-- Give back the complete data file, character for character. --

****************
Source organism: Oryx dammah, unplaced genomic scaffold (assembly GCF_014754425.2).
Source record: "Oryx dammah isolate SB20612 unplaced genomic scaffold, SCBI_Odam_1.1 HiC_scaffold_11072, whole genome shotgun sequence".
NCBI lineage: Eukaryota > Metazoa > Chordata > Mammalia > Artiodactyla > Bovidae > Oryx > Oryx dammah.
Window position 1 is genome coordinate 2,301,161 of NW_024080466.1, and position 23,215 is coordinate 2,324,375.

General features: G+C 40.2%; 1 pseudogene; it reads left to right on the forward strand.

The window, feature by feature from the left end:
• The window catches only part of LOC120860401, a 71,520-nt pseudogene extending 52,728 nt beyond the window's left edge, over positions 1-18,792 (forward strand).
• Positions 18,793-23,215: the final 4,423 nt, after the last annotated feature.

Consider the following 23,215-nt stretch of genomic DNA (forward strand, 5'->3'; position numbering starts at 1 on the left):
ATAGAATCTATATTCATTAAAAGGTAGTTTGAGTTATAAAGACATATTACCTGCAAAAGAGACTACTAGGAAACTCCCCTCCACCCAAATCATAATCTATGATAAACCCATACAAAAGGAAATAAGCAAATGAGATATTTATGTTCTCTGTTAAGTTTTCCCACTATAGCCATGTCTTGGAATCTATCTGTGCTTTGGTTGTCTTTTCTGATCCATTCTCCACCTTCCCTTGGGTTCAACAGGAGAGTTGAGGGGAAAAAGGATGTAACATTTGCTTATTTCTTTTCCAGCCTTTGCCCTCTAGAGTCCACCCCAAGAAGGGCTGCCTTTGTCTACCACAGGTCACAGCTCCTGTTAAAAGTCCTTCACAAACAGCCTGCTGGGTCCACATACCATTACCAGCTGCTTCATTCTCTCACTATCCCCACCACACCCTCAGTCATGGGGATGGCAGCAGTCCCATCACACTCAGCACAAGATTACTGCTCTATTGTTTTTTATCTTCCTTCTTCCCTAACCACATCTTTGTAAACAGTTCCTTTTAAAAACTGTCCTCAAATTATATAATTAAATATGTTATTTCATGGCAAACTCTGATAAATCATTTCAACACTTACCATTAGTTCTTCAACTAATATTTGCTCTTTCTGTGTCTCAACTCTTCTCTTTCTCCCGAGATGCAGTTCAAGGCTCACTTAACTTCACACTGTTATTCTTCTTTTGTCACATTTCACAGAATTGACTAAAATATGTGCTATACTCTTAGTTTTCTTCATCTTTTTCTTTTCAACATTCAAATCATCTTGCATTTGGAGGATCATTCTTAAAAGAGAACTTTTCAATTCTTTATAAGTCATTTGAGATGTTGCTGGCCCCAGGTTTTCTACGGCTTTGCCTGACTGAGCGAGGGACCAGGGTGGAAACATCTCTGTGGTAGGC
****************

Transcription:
Source organism: Oryx dammah, unplaced genomic scaffold (assembly GCF_014754425.2).
Source record: "Oryx dammah isolate SB20612 unplaced genomic scaffold, SCBI_Odam_1.1 HiC_scaffold_11072, whole genome shotgun sequence".
NCBI lineage: Eukaryota > Metazoa > Chordata > Mammalia > Artiodactyla > Bovidae > Oryx > Oryx dammah.
Window position 1 is genome coordinate 2,301,161 of NW_024080466.1, and position 23,215 is coordinate 2,324,375.

General features: G+C 40.2%; 1 pseudogene; it reads left to right on the forward strand.

The window, feature by feature from the left end:
• The window catches only part of LOC120860401, a 71,520-nt pseudogene extending 52,728 nt beyond the window's left edge, over positions 1-18,792 (forward strand).
• Positions 18,793-23,215: the final 4,423 nt, after the last annotated feature.

Consider the following 23,215-nt stretch of genomic DNA (forward strand, 5'->3'; position numbering starts at 1 on the left):
ATAGAATCTATATTCATTAAAAGGTAGTTTGAGTTATAAAGACATATTACCTGCAAAAGAGACTACTAGGAAACTCCCCTCCACCCAAATCATAATCTATGATAAACCCATACAAAAGGAAATAAGCAAATGAGATATTTATGTTCTCTGTTAAGTTTTCCCACTATAGCCATGTCTTGGAATCTATCTGTGCTTTGGTTGTCTTTTCTGATCCATTCTCCACCTTCCCTTGGGTTCAACAGGAGAGTTGAGGGGAAAAAGGATGTAACATTTGCTTATTTCTTTTCCAGCCTTTGCCCTCTAGAGTCCACCCCAAGAAGGGCTGCCTTTGTCTACCACAGGTCACAGCTCCTGTTAAAAGTCCTTCACAAACAGCCTGCTGGGTCCACATACCATTACCAGCTGCTTCATTCTCTCACTATCCCCACCACACCCTCAGTCATGGGGATGGCAGCAGTCCCATCACACTCAGCACAAGATTACTGCTCTATTGTTTTTTATCTTCCTTCTTCCCTAACCACATCTTTGTAAACAGTTCCTTTTAAAAACTGTCCTCAAATTATATAATTAAATATGTTATTTCATGGCAAACTCTGATAAATCATTTCAACACTTACCATTAGTTCTTCAACTAATATTTGCTCTTTCTGTGTCTCAACTCTTCTCTTTCTCCCGAGATGCAGTTCAAGGCTCACTTAACTTCACACTGTTATTCTTCTTTTGTCACATTTCACAGAATTGACTAAAATATGTGCTATACTCTTAGTTTTCTTCATCTTTTTCTTTTCAACATTCAAATCATCTTGCATTTGGAGGATCATTCTTAAAAGAGAACTTTTCAATTCTTTATAAGTCATTTGAGATGTTGCTGGCCCCAGGTTTTCTACGGCTTTGCCTGACTGAGCGAGGGACCAGGGTGGAAACATCTCTGTGGTAGGC